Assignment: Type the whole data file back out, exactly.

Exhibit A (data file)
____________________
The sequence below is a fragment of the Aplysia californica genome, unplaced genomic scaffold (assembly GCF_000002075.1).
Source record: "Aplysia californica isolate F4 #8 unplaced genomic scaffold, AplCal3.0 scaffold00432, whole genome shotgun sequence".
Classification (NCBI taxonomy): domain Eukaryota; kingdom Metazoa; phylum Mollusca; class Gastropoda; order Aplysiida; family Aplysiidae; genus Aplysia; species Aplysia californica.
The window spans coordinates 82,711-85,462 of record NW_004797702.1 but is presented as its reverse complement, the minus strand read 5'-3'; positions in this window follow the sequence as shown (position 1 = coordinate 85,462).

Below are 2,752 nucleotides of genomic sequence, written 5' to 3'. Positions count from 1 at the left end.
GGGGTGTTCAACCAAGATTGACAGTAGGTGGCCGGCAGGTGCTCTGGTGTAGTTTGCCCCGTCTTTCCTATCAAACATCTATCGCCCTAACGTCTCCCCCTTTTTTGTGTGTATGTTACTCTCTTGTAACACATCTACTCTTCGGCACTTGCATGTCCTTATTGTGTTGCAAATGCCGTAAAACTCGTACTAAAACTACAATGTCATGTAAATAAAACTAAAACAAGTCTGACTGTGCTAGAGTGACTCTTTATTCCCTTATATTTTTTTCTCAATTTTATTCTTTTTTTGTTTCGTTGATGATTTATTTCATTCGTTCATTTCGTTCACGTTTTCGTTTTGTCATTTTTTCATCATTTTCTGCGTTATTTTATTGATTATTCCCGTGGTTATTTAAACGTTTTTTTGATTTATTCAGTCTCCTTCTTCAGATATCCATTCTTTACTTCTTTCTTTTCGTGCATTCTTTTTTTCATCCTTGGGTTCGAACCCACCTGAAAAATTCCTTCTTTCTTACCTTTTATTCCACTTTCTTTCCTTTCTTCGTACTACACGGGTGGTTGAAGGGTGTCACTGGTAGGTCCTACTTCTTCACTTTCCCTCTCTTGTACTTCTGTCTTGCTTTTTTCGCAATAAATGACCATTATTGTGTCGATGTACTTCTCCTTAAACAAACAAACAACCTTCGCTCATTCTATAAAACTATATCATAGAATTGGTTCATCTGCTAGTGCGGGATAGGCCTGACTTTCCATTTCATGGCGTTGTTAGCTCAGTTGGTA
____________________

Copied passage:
The sequence below is a fragment of the Aplysia californica genome, unplaced genomic scaffold (assembly GCF_000002075.1).
Source record: "Aplysia californica isolate F4 #8 unplaced genomic scaffold, AplCal3.0 scaffold00432, whole genome shotgun sequence".
Classification (NCBI taxonomy): domain Eukaryota; kingdom Metazoa; phylum Mollusca; class Gastropoda; order Aplysiida; family Aplysiidae; genus Aplysia; species Aplysia californica.
The window spans coordinates 82,711-85,462 of record NW_004797702.1 but is presented as its reverse complement, the minus strand read 5'-3'; positions in this window follow the sequence as shown (position 1 = coordinate 85,462).

Below are 2,752 nucleotides of genomic sequence, written 5' to 3'. Positions count from 1 at the left end.
GGGGTGTTCAACCAAGATTGACAGTAGGTGGCCGGCAGGTGCTCTGGTGTAGTTTGCCCCGTCTTTCCTATCAAACATCTATCGCCCTAACGTCTCCCCCTTTTTTGTGTGTATGTTACTCTCTTGTAACACATCTACTCTTCGGCACTTGCATGTCCTTATTGTGTTGCAAATGCCGTAAAACTCGTACTAAAACTACAATGTCATGTAAATAAAACTAAAACAAGTCTGACTGTGCTAGAGTGACTCTTTATTCCCTTATATTTTTTTCTCAATTTTATTCTTTTTTTGTTTCGTTGATGATTTATTTCATTCGTTCATTTCGTTCACGTTTTCGTTTTGTCATTTTTTCATCATTTTCTGCGTTATTTTATTGATTATTCCCGTGGTTATTTAAACGTTTTTTTGATTTATTCAGTCTCCTTCTTCAGATATCCATTCTTTACTTCTTTCTTTTCGTGCATTCTTTTTTTCATCCTTGGGTTCGAACCCACCTGAAAAATTCCTTCTTTCTTACCTTTTATTCCACTTTCTTTCCTTTCTTCGTACTACACGGGTGGTTGAAGGGTGTCACTGGTAGGTCCTACTTCTTCACTTTCCCTCTCTTGTACTTCTGTCTTGCTTTTTTCGCAATAAATGACCATTATTGTGTCGATGTACTTCTCCTTAAACAAACAAACAACCTTCGCTCATTCTATAAAACTATATCATAGAATTGGTTCATCTGCTAGTGCGGGATAGGCCTGACTTTCCATTTCATGGCGTTGTTAGCTCAGTTGGTA